On appeal from the Second District Court of Paterson.
For the appellant, Joseph V. Fumagalli (Peter Hofstra, of counsel).
For the respondent, A. Leon Kohlreiter (Archibald Kreiger, of counsel).
Before Justices Parker and Colie.
The opinion of the court was delivered by
COLIE, J. John Zamelli instituted suit in the District Court to recover damages from Frank Trost for having "maliciously, wickedly, negligently and with intent to injure this plaintiff, deliberately constructed a ditch on his lands and premises and erected a dam in front thereof so as to deliberately divert water which would accumulate on said land by reason of rainfall or other causes," and thereby caused the water "to flow upon the lands of this plaintiff to the injury and damage of this plaintiff." The facts disclose that the Trost property was somewhat elevated above Zamelli's; that Trost dug a ditch some twenty feet long and a foot deep; that he dammed up one end thereof, causing the water which accumulated therein to flow over and seep into Zamelli's
property and thereby causing the damage complained of. The cause was tried by the court sitting alone and resulted in a judgment of $300 and costs in favor of the plaintiff. Thereafter the present appellant obtained and argued a rule to show cause limited to damages only and the trial judge reduced the judgment to $200 without costs.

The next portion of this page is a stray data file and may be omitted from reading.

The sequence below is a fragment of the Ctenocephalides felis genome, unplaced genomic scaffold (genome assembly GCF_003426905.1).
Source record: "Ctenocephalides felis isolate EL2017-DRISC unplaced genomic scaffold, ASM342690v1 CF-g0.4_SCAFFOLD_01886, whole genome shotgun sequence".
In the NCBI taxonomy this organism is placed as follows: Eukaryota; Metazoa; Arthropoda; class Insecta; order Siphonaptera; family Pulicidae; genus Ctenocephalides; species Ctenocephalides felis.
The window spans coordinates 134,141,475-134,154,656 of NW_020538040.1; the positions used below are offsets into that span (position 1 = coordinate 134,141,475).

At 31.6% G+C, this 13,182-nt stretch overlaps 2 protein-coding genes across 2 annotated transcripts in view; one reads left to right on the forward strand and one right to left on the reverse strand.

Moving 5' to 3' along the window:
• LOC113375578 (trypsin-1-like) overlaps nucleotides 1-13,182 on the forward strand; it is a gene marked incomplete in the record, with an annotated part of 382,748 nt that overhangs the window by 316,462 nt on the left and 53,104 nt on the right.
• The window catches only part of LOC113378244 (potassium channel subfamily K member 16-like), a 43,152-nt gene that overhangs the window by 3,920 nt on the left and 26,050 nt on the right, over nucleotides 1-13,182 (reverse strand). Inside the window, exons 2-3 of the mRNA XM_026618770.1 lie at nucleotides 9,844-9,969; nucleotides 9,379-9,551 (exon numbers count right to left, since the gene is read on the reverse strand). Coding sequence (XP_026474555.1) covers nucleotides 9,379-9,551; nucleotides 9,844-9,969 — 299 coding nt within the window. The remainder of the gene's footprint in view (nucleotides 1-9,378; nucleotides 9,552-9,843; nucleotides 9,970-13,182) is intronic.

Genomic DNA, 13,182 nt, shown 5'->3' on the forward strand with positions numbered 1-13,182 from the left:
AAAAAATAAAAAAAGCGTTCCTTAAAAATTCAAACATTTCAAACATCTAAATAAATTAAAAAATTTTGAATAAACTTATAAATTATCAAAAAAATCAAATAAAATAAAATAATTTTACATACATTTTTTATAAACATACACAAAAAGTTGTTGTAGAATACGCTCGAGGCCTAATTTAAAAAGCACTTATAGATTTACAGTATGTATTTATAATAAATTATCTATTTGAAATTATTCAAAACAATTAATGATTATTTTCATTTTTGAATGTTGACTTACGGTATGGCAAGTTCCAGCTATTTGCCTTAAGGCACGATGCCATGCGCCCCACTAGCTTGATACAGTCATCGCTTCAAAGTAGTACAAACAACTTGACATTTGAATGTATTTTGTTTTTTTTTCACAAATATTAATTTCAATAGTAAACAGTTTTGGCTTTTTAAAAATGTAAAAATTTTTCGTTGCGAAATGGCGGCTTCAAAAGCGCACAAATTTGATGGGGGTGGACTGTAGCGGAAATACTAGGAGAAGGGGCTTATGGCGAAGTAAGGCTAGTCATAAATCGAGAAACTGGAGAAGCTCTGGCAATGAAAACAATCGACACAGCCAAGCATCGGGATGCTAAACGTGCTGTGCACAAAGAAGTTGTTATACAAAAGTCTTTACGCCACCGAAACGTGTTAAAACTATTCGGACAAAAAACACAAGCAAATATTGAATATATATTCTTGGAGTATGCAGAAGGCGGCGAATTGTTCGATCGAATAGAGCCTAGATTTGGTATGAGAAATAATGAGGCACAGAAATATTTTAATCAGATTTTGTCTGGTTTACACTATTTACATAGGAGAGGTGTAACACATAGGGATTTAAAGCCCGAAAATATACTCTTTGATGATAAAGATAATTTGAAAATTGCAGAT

Appellant argues before this court that the District Court Judge erred in admitting testimony of the cost of material used by the respondent in repairing the damage to his property caused as aforesaid. The argument on the return of the rule to show cause forecloses appellant from raising in this court, points necessarily embraced in the scope of the rule to show cause. Cleaves v. Yeskel, 104 N.J.L. 497; Wilday v. Panas, 122 Id. 28.
It is next urged that the court erred in certain of its rulings on the admission of evidence. The state of case indicates that the objections were made after the witnesses had answered the questions and that no motions were made to strike the answers from the record. Therefore, no proper basis has been laid for a review of the trial court's rulings in admitting the evidence complained of.
Lastly, we are urged to reverse the judgment on the ground that there is "no liability for damages resulting from the diversion of surface waters by a property owner from his property." In Bowlsby v. Speer, 31 N.J.L. 351, the Supreme Court held "that no right of any kind can be claimed in the mere flow of surface water, and that neither its retention, diversion, repulsion, or altered transmission is an actionable injury, even though damage ensues." This rule was expressly approved in Jessup v. Bamford Bros. Co., 66 Id. 642. These cases control the decision ...